Fun Facts About the Bad-Ass American Bald Eagle

320px-American_Bald_Eagle with flagAs we prepare to celebrate the 4th of July, let’s take a look at the biggest bad-ass of American symbolism, the American Bald Eagle.

Forget fireworks, apple pie, and baseball, the ultimate emblem of our freedom and national pride is this righteous raptor.

The American Bald Eagle is on the Great Seal of the United States. When the seal was adopted in 1872, the bird’s image was added as the symbol of “supreme power and authority” (source). The bald eagle is also on several state seals, and on the backs of several U.S. coins.

The bald eagle’s early rise to national awareness was not without controversy. Benjamin Franklin famously advocated for the turkey as our national bird instead. Franklin reportedly did not appreciate the bald eagle’s willingness to steal food from other birds.

320px-Wild_Turkey
turkey < bald eagle

In a flourish of revolutionary demagoguery, Franklin also argued that the turkey is “a bird of courage, and would not hesitate to attack a grenadier of the British guards, who should presume to invade his farmyard with a red coat on” (source).

Okayyy… Ben was right, however, that turkeys are tough. I once came upon a “gang” (the proper term for a group of turkeys) of wild turkeys while I was hiking in a canyon in Southern Arizona; they were huge and menacing and I kept my distance.

Still, Ben Franklin should’ve known that American pride is only matched by our vanity – turkeys are not pretty, and not nearly as fierce-looking as the bald eagle. In a popularity contest, style over substance will win every time.

So the bald eagle became our country’s national bird as well as our national animal, and rightly so. Look at it. It oozes beauty and bad-assery in equal proportion.

Bald Eagle vocalizingA bald eagle can put the fear of God in you with its shrill keening and the glare of its yellow hooded dinosaur eyes.

It can tear you to pieces with either its hooked beak or any of its eight talons, which can grow up to two inches long and clamp down simultaneously to tear flesh and break bone.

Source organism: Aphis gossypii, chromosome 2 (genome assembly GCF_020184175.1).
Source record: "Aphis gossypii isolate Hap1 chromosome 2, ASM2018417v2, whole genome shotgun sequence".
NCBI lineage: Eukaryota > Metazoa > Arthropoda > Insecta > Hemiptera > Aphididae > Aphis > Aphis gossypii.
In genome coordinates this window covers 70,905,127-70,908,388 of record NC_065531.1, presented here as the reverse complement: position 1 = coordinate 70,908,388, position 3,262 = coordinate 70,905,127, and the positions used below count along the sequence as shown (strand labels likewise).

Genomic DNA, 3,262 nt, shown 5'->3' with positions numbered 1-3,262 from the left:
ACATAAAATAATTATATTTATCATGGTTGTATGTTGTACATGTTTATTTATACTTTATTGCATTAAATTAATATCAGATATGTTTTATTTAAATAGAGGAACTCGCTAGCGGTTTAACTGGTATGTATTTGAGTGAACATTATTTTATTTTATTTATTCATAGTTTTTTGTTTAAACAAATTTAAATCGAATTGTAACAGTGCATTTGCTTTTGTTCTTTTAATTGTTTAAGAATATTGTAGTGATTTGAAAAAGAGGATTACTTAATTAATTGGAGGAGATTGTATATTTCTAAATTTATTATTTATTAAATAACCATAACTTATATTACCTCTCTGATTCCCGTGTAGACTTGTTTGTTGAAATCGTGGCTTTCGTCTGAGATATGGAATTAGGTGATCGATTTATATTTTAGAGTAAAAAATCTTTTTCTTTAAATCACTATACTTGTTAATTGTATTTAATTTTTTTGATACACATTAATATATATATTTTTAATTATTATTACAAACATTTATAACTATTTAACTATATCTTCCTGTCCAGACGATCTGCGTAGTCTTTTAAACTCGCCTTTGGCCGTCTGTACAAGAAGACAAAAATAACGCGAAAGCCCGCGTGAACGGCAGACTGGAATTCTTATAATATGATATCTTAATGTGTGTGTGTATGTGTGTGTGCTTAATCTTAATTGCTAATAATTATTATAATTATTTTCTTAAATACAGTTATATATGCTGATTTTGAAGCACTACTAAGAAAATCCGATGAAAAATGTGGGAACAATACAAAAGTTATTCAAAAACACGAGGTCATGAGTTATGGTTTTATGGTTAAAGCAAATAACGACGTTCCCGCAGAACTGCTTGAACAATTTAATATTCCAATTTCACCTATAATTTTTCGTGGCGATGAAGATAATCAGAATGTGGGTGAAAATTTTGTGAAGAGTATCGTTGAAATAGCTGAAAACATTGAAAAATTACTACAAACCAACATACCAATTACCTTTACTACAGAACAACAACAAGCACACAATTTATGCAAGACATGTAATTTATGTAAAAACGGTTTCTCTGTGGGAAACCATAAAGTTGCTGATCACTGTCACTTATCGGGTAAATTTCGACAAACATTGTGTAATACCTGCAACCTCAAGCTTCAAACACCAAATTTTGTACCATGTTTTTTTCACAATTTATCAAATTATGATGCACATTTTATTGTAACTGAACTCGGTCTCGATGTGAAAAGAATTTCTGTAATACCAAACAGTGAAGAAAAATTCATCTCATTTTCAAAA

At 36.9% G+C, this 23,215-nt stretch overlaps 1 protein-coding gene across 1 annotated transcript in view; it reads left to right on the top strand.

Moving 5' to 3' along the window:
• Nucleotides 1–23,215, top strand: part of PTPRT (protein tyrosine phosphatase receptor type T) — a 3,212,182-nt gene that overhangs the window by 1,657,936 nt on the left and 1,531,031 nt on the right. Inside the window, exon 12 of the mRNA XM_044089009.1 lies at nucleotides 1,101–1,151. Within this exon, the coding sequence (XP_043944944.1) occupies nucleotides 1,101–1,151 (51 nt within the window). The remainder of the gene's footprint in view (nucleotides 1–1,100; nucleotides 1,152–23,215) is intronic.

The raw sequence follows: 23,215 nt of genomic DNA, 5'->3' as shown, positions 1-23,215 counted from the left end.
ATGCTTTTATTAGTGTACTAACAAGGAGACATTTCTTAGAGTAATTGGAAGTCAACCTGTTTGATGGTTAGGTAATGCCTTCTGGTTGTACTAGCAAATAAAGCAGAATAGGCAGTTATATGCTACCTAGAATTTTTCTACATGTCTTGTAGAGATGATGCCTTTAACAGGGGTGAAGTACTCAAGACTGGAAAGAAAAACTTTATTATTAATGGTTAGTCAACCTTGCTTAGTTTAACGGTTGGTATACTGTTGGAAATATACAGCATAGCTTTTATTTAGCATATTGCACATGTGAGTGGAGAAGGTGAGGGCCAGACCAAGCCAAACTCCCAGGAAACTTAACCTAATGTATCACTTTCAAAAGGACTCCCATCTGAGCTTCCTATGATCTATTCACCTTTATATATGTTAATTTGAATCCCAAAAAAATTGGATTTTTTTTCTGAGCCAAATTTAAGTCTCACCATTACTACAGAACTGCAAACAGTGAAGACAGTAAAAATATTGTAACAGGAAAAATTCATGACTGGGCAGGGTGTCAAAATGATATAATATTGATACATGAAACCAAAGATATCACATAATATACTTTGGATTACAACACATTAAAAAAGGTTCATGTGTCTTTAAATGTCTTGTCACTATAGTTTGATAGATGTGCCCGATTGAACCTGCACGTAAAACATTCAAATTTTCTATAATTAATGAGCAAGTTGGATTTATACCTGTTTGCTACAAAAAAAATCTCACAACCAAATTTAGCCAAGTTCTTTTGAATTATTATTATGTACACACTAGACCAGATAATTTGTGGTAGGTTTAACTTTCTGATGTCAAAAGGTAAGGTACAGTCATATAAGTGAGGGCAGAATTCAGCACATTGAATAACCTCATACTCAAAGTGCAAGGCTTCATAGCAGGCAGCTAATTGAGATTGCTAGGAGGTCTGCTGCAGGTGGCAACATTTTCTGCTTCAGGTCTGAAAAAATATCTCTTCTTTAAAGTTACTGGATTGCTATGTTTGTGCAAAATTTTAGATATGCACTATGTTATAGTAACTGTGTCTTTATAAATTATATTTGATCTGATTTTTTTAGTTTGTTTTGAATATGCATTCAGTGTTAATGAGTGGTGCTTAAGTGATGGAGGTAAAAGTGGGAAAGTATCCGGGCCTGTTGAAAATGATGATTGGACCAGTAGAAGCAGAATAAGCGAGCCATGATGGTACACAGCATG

The bald eagle can fly at speeds of up to 75 miles per hour. The wingspan of a male bald eagle can approach seven feet across, and is even larger for a female.

Which is another reason why bald eagles rule – the females are larger than the males. Bald eagles also mate for life and co-parent their young, maybe because the male knows better than to fly the coop on its bigger, better half.

Here are more fun facts about the American Bald Eagle:

Beak and talons – All are made of keratin, the same as our hair and fingernails, and never stop growing. They’re naturally worn down in the wild by the raptor doing its predator thing, capturing and killing.

Eyesight – The bald eagle’s eyesight is at least four times better than ours, using eyes that are almost as large as ours.

Bald eagles don’t sweat – Of course they don’t. They cool off by panting, perching in shade, and holding their wings away from their body.

Bald_eagle_nest_noaaNest – Bald eagles have built the largest tree nests ever recorded of any animal species, up to 13 feet deep, 8 feet wide, and over 1 ton in weight! One time I spotted a pair of bald eagles flying near their tree nest in southern Idaho during a road trip; I was at least half a mile away but I remember being impressed by the size of that nest.

Young aren’t “bald” – Bald eagles’ head feathers turn white only after the birds reach the age of 4 or 5 years old.

Habitat – Bald eagles live near coastlines and other bodies of water because they mainly feed on fish. They are found in Alaska and all 48 of the continental states; Hawaii is the only state that doesn’t have bald eagles.

Longevity – The bird’s average lifespan is 15 to 20 years, although they can live up to 30 years in the wild. A captive bald eagle reportedly lived to the age of 48, in West Stephentown, NY.

A Conservation Success Story – By the early 1970s, the American Bald Eagle was on the verge of near extinction with only 412 pairs nesting in the lower 48 states. Their demise was primarily due to DDT, a pesticide used in farming that made bald eagle eggshells too thin to carry their young long enough to hatch. After DDT was banned in 1973, bald eagle populations rebounded dramatically. The species was removed from the List of Endangered and Threatened Wildlife in the lower 48 states in 2007.

Bald Eagle flyingBald eagles remain protected under the laws of many states as well as under the federal Bald and Golden Eagle Protection Act and the federal Migratory Bird Treaty Act. These laws prohibit killing or otherwise “disturbing” bald and golden eagles, their nesting places or their chicks.

It’s a success story that even pro-turkey Ben Franklin would applaud.

Additional sources:

http://en.wikipedia.org/wiki/Bald_Eagle

http://www.baldeagleinfo.com/

http://www.learner.org/jnorth/tm/eagle/ExpertAnswer03.html

http://sciencenetlinks.com/blog/snl-educator/american-eagle-day-celebrating-conservation-success-story/

http://myfwc.com/wildlifehabitats/managed/bald-eagle/information/conservation/